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Antenatal substance misuse and smoking and newborn hypoxic challenge response
  1. Kamal Ali1,
  2. Thomas Rossor1,
  3. Ravindra Bhat1,
  4. Kim Wolff2,
  5. Simon Hannam1,
  6. Gerrard F Rafferty1,
  7. Janet L Peacock3,4,
  8. Anne Greenough1,3
  1. 1Division of Asthma, Allergy and Lung Biology, MRC & Asthma UK Centre in Allergic Mechanisms of Asthma, King's College London, London, UK
  2. 2Addiction Sciences Unit, King's College London, London, UK
  3. 3National Institute for Health Research (NIHR) Biomedical Research Centre based at Guy's and St Thomas’ NHS Foundation Trust and King's College London, London, UK
  4. 4Division of Health and Social Care Research, King's College London, London, UK
  1. Correspondence to Professor Anne Greenough, NICU, 4th Floor Golden Jubilee Wing, King's College Hospital, Denmark Hill, London, SE5 9RS, UK; anne.greenough{at}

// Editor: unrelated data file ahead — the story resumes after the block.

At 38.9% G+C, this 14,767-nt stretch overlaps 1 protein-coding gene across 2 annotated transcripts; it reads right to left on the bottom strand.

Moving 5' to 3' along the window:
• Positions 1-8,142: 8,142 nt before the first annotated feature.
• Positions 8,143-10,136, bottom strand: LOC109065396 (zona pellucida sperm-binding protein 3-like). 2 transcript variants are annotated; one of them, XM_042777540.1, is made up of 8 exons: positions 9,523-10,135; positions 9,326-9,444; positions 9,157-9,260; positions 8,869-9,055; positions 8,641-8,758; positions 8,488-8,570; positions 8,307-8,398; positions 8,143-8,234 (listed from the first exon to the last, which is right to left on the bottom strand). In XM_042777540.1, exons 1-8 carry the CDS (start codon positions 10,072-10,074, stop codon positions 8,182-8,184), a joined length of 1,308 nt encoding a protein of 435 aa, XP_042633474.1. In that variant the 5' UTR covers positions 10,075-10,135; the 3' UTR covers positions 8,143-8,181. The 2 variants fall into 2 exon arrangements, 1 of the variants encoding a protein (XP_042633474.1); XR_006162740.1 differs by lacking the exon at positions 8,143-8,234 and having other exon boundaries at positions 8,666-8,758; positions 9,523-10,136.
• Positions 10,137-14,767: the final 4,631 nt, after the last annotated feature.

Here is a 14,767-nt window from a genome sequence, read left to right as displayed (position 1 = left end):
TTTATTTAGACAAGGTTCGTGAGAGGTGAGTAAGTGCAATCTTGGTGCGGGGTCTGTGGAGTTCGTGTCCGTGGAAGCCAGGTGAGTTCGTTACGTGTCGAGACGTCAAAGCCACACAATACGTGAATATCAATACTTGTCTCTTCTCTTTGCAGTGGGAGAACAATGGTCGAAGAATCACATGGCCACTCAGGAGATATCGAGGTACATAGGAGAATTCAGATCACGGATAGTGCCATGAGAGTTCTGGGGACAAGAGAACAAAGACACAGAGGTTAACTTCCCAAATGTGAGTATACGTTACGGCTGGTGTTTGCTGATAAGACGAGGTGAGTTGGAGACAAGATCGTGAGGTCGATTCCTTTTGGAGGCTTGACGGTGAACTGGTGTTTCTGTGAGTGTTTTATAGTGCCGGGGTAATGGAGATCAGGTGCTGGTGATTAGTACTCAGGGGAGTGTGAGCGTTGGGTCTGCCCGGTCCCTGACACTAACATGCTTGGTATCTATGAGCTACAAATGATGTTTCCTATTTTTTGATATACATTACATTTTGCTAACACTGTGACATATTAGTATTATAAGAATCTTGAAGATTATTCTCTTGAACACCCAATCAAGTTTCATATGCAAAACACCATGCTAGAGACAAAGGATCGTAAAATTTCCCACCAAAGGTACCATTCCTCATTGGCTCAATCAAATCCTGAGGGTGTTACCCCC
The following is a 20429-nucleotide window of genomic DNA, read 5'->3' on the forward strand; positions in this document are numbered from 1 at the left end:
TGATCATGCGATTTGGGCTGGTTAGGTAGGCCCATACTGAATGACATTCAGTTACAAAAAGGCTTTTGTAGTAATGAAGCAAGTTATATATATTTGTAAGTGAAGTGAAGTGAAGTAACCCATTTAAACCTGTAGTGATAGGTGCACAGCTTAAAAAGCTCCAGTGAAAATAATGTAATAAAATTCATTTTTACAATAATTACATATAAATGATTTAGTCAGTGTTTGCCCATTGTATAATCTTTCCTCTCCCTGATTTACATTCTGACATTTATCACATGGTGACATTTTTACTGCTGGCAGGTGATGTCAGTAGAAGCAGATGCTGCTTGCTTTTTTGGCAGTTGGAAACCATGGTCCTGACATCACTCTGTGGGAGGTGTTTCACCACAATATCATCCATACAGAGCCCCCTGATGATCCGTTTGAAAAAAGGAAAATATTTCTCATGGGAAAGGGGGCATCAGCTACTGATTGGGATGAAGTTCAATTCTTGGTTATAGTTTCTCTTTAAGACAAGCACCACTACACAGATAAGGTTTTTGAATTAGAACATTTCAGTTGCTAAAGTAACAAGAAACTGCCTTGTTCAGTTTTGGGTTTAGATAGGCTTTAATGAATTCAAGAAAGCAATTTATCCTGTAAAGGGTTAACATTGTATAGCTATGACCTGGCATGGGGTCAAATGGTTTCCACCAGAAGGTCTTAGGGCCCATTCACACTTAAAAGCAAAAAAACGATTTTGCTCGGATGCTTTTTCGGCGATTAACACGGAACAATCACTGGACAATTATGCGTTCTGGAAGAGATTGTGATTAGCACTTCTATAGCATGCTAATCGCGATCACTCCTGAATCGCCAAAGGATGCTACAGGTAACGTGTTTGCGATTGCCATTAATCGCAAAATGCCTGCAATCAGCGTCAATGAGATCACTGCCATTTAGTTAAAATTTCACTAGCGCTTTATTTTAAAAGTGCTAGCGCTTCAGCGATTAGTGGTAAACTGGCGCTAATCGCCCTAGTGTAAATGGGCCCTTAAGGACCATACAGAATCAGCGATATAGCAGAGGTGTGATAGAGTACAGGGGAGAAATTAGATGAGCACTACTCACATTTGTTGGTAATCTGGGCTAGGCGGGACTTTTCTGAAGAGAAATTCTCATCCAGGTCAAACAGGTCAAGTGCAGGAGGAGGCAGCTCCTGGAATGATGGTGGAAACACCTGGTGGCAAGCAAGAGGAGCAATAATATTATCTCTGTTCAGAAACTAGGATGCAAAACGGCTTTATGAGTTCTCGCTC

Objectives Infants of smoking (S) and substance misusing (SM) mothers have an increased risk of sudden infant death syndrome. The aim of this study was to test the hypothesis that infants of SM or S mothers compared with infants of non-SM, non-smoking mothers (controls) would have a poorer ventilatory response to hypoxia, which was particularly marked in the SM infants.

Design Physiological study.

Setting Tertiary perinatal centre.

Patients 21 SM; 21 S and 19 control infants. Infants were assessed before maternity/neonatal unit discharge.

Interventions Maternal and infant urine samples were tested for cotinine, cannabinoids, opiates, amphetamines, methadone, cocaine and benzodiazepines.

Main outcome measures During quiet sleep, the infants were switched from breathing room air to 15% oxygen and changes in minute volume were assessed.

Results The SM infants had a greater mean increase (p=0.028, p=0.034, respectively) and a greater magnitude of decline (p<0.001, p=0.018, respectively) in minute volume than the S infants and the controls. The rate of decline in minute volume was greater in the SM infants (p=0.008) and the S infants (p=0.011) compared with the controls.

Conclusions Antenatal substance misuse and smoking affect the infant's ventilatory response to a hypoxic challenge.

  • Sudden infant death syndrome
  • in utero nicotine exposure
  • minute volume

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